Coptic Catholic Church

Nature: The Coptic Catholic Church is an Eastern Catholic church in full communion with the Bishop of Rome 

Origin: The Early Church in Egypt was founded by St Mark the Evangelist who died a martyr in Alexandria in AD 68.

Rite: Alexandrian

Language: Coptic

Location: Egypt, small diaspora

Head: Patriarch Ibrahim Isaac Sidrak (born 1955, elected 2013)

Title: Patriarch of Alexandria of the Copts

Residence: Cairo, Egypt

Membership: 162,000

Origins of the Coptic Church

  • Christianity originated in the ministry of Jesus, a Jewish teacher and healer who proclaimed the imminent kingdom of God and was crucified around AD 30–33 in Jerusalem in the Roman province of Judea.


  • The apostles and the early disciples of Jesus Christ believed that Jesus was the Son of God made man; that he died for the forgiveness of sins; that he was raised from the dead in the Resurrection; that he was exalted by God in the Ascension to Heaven; that he would come again in glory to judge the living and the dead, and that his kingdom would have no end.


  • In the 1st century, the earliest followers of Jesus were apocalyptic Jewish Christians, who formed a community in Jerusalem (the Jerusalem Church).


  • Around AD 50, the Council of Jerusalem (the Apostolic Council), a conference of the Christians in Jerusalem, decreed that Christians did not have to observe the Mosaic Law of the Jews. The inclusion of gentiles ( i.e. non-Jewish believers) in the early Christian Church caused a schism between Judaism and Jewish Christianity, and thereafter Christianity emerged as a religion with its own character, growing apart from Judaism and Jewish Christianity.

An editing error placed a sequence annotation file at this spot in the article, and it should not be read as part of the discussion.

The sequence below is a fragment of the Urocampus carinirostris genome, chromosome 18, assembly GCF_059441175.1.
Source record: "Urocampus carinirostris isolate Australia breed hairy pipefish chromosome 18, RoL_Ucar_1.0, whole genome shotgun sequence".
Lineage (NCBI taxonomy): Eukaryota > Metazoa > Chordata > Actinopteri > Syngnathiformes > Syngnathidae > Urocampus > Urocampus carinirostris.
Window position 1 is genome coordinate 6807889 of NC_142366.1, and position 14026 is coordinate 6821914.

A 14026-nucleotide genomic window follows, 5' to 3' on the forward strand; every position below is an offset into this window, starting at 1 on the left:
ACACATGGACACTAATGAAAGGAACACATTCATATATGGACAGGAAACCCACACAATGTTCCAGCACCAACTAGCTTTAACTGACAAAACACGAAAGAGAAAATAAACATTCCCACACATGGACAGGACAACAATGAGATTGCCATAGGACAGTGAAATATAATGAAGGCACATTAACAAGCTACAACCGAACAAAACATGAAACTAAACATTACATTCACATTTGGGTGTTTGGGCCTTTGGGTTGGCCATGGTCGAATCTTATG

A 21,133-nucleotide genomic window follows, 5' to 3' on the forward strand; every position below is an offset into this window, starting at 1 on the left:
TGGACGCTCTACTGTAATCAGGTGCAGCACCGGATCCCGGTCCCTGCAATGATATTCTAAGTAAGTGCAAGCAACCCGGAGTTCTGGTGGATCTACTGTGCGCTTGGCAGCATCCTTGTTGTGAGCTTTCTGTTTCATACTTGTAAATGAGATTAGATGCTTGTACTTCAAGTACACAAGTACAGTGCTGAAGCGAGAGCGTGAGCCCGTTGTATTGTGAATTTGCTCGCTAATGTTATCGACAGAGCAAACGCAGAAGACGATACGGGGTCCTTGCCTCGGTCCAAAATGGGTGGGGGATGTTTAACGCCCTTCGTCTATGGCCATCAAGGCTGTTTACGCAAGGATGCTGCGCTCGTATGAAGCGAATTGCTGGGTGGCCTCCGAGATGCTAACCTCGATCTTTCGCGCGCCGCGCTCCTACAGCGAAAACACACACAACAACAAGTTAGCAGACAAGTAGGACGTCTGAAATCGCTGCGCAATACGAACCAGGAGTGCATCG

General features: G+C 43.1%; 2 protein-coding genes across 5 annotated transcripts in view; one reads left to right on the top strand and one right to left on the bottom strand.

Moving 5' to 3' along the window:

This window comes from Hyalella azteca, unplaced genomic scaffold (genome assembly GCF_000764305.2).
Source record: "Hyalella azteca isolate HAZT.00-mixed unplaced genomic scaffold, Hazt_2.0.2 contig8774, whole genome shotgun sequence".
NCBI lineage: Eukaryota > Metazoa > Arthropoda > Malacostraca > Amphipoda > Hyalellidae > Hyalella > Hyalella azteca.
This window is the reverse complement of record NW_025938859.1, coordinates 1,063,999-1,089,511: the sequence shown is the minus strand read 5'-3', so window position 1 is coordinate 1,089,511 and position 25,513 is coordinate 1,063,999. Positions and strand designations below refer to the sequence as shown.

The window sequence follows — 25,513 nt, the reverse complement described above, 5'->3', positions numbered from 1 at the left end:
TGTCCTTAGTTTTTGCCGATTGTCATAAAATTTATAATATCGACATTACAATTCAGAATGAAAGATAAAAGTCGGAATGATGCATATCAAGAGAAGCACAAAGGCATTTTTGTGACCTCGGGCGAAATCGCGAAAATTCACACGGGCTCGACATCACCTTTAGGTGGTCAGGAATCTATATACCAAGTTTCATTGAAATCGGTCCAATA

• Jesus gave his disciples a mandate to preach the Gospel (the Good News) throughout the world. After the Council of Jerusalem, the apostles brought their missionary zeal beyond the shores of Judaea and around the Mediterranean region, preaching the Gospel.


  • According to tradition, Christianity was brought to Egypt by the apostle, St Mark the Evangelist, who is said to have died a martyr in Alexandria in AD 68.


  • In the 2nd and 3rd centuries, the Alexandrian School spread its influence across the Christian world.


  • In AD 313, Emperor Constantine I issued the Edict of Milan legalizing Christian worship in the Roman Empire, of which Egypt was a part.


  • In AD 325, the First Council of Nicaea supported the Trinitarian doctrine as expounded in the Nicene Creed, which holds that Jesus Christ was God and consubstantial with the Father, while the Council condemned Arianism which taught that Christ is distinct from and subordinate to God the Father.